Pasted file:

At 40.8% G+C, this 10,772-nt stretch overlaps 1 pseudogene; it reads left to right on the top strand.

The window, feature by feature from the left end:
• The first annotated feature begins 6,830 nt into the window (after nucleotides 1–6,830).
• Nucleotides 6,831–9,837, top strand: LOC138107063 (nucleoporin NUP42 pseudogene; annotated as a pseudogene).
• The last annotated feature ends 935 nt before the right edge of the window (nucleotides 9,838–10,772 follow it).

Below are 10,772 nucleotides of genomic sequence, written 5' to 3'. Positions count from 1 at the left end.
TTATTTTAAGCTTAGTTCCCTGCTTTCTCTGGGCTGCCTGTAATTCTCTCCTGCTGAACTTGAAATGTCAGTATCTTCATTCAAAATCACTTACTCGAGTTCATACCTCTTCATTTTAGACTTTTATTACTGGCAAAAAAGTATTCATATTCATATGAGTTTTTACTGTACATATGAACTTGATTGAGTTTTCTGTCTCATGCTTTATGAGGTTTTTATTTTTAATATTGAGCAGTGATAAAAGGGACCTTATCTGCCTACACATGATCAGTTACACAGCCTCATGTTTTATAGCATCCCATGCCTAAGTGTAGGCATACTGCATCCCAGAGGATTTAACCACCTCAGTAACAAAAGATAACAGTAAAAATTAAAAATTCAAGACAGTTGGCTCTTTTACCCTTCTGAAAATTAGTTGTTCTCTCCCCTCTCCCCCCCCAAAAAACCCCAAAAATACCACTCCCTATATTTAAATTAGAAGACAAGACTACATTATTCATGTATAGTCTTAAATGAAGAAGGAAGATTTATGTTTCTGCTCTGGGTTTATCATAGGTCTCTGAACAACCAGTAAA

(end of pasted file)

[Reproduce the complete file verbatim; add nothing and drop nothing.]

At 40.8% G+C, this 10,772-nt stretch overlaps 1 pseudogene; it reads left to right on the top strand.

The window, feature by feature from the left end:
• The first annotated feature begins 6,830 nt into the window (after nucleotides 1–6,830).
• Nucleotides 6,831–9,837, top strand: LOC138107063 (nucleoporin NUP42 pseudogene; annotated as a pseudogene).
• The last annotated feature ends 935 nt before the right edge of the window (nucleotides 9,838–10,772 follow it).

Below are 10,772 nucleotides of genomic sequence, written 5' to 3'. Positions count from 1 at the left end.
TTATTTTAAGCTTAGTTCCCTGCTTTCTCTGGGCTGCCTGTAATTCTCTCCTGCTGAACTTGAAATGTCAGTATCTTCATTCAAAATCACTTACTCGAGTTCATACCTCTTCATTTTAGACTTTTATTACTGGCAAAAAAGTATTCATATTCATATGAGTTTTTACTGTACATATGAACTTGATTGAGTTTTCTGTCTCATGCTTTATGAGGTTTTTATTTTTAATATTGAGCAGTGATAAAAGGGACCTTATCTGCCTACACATGATCAGTTACACAGCCTCATGTTTTATAGCATCCCATGCCTAAGTGTAGGCATACTGCATCCCAGAGGATTTAACCACCTCAGTAACAAAAGATAACAGTAAAAATTAAAAATTCAAGACAGTTGGCTCTTTTACCCTTCTGAAAATTAGTTGTTCTCTCCCCTCTCCCCCCCCAAAAAACCCCAAAAATACCACTCCCTATATTTAAATTAGAAGACAAGACTACATTATTCATGTATAGTCTTAAATGAAGAAGGAAGATTTATGTTTCTGCTCTGGGTTTATCATAGGTCTCTGAACAACCAGTAAA